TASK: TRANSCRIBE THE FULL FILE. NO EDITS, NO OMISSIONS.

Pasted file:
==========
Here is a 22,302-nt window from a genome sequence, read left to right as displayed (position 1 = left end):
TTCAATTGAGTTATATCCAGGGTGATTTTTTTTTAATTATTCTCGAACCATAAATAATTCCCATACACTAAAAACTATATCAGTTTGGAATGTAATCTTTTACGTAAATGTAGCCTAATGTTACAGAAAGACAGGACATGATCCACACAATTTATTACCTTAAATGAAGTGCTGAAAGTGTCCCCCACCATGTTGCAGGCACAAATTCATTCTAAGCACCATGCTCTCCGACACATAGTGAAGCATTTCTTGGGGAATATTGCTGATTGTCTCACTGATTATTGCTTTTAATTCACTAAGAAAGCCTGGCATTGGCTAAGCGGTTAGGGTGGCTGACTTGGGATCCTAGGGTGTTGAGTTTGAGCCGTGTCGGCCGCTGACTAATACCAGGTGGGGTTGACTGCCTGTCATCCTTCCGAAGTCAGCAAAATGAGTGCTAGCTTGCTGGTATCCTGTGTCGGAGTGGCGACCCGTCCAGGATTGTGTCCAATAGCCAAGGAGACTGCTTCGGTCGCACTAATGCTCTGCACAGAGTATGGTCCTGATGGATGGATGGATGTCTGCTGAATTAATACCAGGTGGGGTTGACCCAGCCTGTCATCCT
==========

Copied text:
Here is a 22,302-nt window from a genome sequence, read left to right as displayed (position 1 = left end):
TTCAATTGAGTTATATCCAGGGTGATTTTTTTTTAATTATTCTCGAACCATAAATAATTCCCATACACTAAAAACTATATCAGTTTGGAATGTAATCTTTTACGTAAATGTAGCCTAATGTTACAGAAAGACAGGACATGATCCACACAATTTATTACCTTAAATGAAGTGCTGAAAGTGTCCCCCACCATGTTGCAGGCACAAATTCATTCTAAGCACCATGCTCTCCGACACATAGTGAAGCATTTCTTGGGGAATATTGCTGATTGTCTCACTGATTATTGCTTTTAATTCACTAAGAAAGCCTGGCATTGGCTAAGCGGTTAGGGTGGCTGACTTGGGATCCTAGGGTGTTGAGTTTGAGCCGTGTCGGCCGCTGACTAATACCAGGTGGGGTTGACTGCCTGTCATCCTTCCGAAGTCAGCAAAATGAGTGCTAGCTTGCTGGTATCCTGTGTCGGAGTGGCGACCCGTCCAGGATTGTGTCCAATAGCCAAGGAGACTGCTTCGGTCGCACTAATGCTCTGCACAGAGTATGGTCCTGATGGATGGATGGATGTCTGCTGAATTAATACCAGGTGGGGTTGACCCAGCCTGTCATCCT